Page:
Finds Lay Testimony May Be Used To Establish A “Serious Health Condition”

A federal appellate court recently reinstated a lawsuit brought by a worker who accused her employer of violating the Family and Medical Leave Act (FMLA) by firing her based on a medical condition. According to the Third Circuit Court of Appeals, the employee’s own testimony regarding a period of incapacity may, in conjunction with medical evidence of her illness, create an issue of fact sufficient to have a jury decide the issue of whether she suffered from a “serious health condition” under the FMLA. Schaar v. Lehigh Valley Health Services, Inc., No. 09-1635, Third Circuit Court of Appeals (March 11, 2010).

Factual Background

Rachael Schaar worked as a medical receptionist for the Lehigh Valley Physicians Business Services, Inc. in Bethlehem, Pennsylvania. On Wednesday, September 21, 2005, Schaar was diagnosed by one of Lehigh Valley’s physicians with a urinary tract infection, fever, and lower back pain. The physician prescribed an antibiotic and an anti-inflammatory. He also wrote a note advising Schaar’s supervisor, office manager Patricia Chromczak, that Schaar’s illness would prevent her from working on September 21 and 22. Schaar taped the note to her supervisor’s door and went home.

Consistent with that note, Schaar took September 21 and 22 as paid sick days. She previously had scheduled vacation days for Friday, September 23, and Monday, September 26. Schaar claimed that she stayed in bed until Saturday, but was ill until Monday.

When she returned to work on Tuesday, September 27, Schaar told Chromczak that she had been sick all weekend. However, she did not request FMLA leave for her absence, nor did she ask to have her vacation days converted to sick days. Schaar claims that Chromczak told her that she could be fired for failing to call off on her two sick days. After checking with human resources, Chromczak subsequently told Schaar that the decision to leave a note in lieu of calling off was not a terminable offense.

Six days later, however, Schaar was discharged. In a written explanation, Chromczak stated that one of the reasons for the termination was “never calling off from work,” along with several mistakes and performance issues.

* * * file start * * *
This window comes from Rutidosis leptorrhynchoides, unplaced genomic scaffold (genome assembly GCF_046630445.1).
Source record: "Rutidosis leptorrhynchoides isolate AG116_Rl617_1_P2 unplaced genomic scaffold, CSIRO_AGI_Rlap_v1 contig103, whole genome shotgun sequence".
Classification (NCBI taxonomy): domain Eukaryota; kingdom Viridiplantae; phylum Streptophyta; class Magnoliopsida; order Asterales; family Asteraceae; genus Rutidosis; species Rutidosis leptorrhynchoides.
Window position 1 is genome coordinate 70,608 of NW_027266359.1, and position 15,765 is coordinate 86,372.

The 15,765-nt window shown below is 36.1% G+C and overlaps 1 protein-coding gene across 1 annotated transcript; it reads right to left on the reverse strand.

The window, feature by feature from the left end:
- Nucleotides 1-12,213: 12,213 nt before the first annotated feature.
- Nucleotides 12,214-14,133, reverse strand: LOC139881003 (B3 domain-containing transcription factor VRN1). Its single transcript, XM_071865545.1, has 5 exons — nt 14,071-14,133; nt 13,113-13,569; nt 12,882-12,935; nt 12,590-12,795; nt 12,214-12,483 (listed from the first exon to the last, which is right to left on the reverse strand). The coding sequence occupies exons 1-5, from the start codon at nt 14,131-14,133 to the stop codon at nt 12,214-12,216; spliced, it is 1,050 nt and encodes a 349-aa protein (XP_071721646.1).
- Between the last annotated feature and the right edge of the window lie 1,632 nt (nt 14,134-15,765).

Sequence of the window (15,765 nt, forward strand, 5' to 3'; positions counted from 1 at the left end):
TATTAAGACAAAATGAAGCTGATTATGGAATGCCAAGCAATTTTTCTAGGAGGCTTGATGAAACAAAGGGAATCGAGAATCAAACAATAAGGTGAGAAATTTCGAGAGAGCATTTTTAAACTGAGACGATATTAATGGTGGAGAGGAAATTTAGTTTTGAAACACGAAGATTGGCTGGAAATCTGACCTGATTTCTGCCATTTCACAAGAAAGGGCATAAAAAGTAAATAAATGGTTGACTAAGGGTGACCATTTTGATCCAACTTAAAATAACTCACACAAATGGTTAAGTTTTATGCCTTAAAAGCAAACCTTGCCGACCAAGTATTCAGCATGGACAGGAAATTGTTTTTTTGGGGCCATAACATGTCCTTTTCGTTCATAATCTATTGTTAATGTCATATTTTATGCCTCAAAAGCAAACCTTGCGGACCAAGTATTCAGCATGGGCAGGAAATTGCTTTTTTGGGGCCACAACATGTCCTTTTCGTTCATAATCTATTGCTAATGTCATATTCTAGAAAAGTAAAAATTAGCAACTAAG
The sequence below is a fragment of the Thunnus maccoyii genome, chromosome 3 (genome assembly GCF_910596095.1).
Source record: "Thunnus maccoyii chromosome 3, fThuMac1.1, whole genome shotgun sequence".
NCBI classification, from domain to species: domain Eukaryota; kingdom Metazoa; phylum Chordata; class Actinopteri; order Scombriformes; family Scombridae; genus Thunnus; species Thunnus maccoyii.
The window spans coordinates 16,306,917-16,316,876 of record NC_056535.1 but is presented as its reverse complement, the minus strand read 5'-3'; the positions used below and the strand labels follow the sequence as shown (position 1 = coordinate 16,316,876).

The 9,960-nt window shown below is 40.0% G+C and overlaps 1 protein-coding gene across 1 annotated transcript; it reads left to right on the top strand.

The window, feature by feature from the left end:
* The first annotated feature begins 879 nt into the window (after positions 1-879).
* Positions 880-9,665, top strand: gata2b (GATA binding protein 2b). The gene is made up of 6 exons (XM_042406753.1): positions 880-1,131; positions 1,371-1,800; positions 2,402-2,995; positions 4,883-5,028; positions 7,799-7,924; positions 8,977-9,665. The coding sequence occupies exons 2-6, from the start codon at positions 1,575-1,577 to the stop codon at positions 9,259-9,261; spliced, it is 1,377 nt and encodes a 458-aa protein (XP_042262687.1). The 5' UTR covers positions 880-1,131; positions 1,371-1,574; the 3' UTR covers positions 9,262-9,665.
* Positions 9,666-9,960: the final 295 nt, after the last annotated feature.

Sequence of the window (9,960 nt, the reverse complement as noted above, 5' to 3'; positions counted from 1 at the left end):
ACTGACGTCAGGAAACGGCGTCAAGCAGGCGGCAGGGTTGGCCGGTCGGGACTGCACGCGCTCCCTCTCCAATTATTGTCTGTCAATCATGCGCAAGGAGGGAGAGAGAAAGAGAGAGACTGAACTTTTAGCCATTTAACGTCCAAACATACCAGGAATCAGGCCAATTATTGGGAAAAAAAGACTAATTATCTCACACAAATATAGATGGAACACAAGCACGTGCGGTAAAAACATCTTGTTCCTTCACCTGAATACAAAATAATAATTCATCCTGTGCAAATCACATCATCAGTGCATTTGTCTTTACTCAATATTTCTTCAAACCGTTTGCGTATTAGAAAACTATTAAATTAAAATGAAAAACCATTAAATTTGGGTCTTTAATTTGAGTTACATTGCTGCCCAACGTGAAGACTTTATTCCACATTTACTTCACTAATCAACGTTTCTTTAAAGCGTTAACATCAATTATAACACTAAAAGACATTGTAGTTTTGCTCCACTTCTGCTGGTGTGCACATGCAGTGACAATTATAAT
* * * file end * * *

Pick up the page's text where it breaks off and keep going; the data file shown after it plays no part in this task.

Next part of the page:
Schaar sued Lehigh Valley claiming discrimination and interference with her FMLA rights. The company argued that Schaar did not qualify for medical leave because she did not prove that she was “incapacitated” for three days and because she failed to give proper notice that she may qualify for leave.

The trial judge dismissed the case, finding that because Schaar had not presented expert medical testimony establishing three days of incapacity, she had failed to prove that she suffered from a “serious health condition.” Schaar appealed this decision to the Third Circuit Court of Appeals.

Legal Analysis

The “crucial question,” the Third Circuit found, was whether Schaar was entitled to take FMLA leave. The FMLA entitles an eligible employee to 12 weeks of leave, but only if the employee can show that he or she suffers from a “serious health condition.” The Act defines a serious health condition as an illness or other condition that involves “continuing treatment by a health care provider.” The regulations interpreting the FMLA require a showing of at least three days of incapacitation plus treatment by a health care provider to establish a serious health condition.

On appeal, the Third Circuit addressed whether Schaar presented evidence that she was incapacitated for more than three days, and whether she had to establish that incapacitation through medical evidence. Courts have answered those questions in three ways, holding: (1) that the supporting evidence used to establish incapacity has to come exclusively through a medical provider; (2) that lay testimony, standing alone, is sufficient to establish incapacity; and (3) that lay testimony can be used to supplement a medical professional’s testimony or evidence regarding incapacity.

In spite of the fact that district courts within the Third Circuit previously adopted the first approach, the Third Circuit established, through this decision, that lay testimony can create an issue of fact regarding a three-day incapacitation, so long as medical evidence has been proffered to establish the underlying medical condition.

The court observed that while the FMLA regulations do not speak specifically to whether medical testimony is required, a related regulation requires the testimony of a health care provider to determine when an employee is “unable to perform the functions of the position,” thereby making medical evidence a necessary element of an employee’s case. However, because there is no language in the regulations to exclude all lay testimony regarding the length of any incapacitation, the Third Circuit refused to categorically exclude such evidence. As a result, the court reinstated Schaar’s FMLA suit.

Practical Impact

According to Maria Greco Danaher, a shareholder in Ogletree Deakins’ Pittsburgh office: “While the court rejected the approach taken by the Fifth and Ninth Circuits (which each have held that lay testimony alone is sufficient to create a genuine issue of material fact regarding whether a `serious health condition’ existed), it has determined that such evidence can be sufficient if it is offered in combination with medical evidence linking incapacitation to the subject health con-dition. Given the FMLA’s administrative complexities, employers should review requests on a case-by-case basis, including a review of both medical and lay information, before rejecting a claim for FMLA leave.”

Note: This article was published in the March/April 2010 issue of the Employment Law Authority.

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